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Anitra Brown

Massage After Breast Surgery

By October 30, 2012

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Massage provides stress-relief, relaxation and pain relief to patients who have undergone breast surgery, according to a survey by Barb Thomley, coordinator of outpatient services in the Complementary and Integrative Medicine Program at Mayo Clinic in Rochester, Minnesota.

Patients were offered massage one day after their surgery and then surveyed on the effect on pain, anxiety and tension after surgery.  Massage was "very effective" at providing a general feeling of wellness and relaxation for 82% of patients survey.  It was "very effective" at stress-relief for 76% of patients. When it came to pain relief, 64% of patients reported it was "very effective" while 31% called it "somewhat effective."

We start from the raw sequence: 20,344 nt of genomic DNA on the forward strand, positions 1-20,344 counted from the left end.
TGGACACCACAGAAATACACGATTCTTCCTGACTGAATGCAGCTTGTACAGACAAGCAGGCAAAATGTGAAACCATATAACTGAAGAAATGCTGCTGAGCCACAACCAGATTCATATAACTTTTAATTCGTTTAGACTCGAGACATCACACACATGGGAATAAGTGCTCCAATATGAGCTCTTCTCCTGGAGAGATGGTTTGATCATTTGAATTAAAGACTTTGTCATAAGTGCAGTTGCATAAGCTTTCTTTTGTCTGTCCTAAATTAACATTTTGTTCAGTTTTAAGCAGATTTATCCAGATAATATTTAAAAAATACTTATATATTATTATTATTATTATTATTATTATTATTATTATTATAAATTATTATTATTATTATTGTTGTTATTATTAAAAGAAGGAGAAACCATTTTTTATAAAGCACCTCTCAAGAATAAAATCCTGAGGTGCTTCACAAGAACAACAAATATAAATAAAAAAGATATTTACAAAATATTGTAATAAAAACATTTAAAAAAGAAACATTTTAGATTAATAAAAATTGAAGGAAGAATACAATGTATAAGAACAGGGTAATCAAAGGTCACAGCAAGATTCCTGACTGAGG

Patients also had the opportunity to respond in the comments section of the study. One person said massage helped her more than pain medication. Another called it "an excellent complement" to standard health care. Another said, "This is a wonderful hands-on therapy that benefits the patient emotionally and physically."

"We know massage and other high-touch integrative therapies have the ability to transform patients' perceptions of the care they receive during their hospital stay", said Thomley said. "It is important to continue to study the effects of these therapies and patients' willingness to pay as we continue to educate healthcare providers and insurance plan providers on the benefits and ability to impact recovery."

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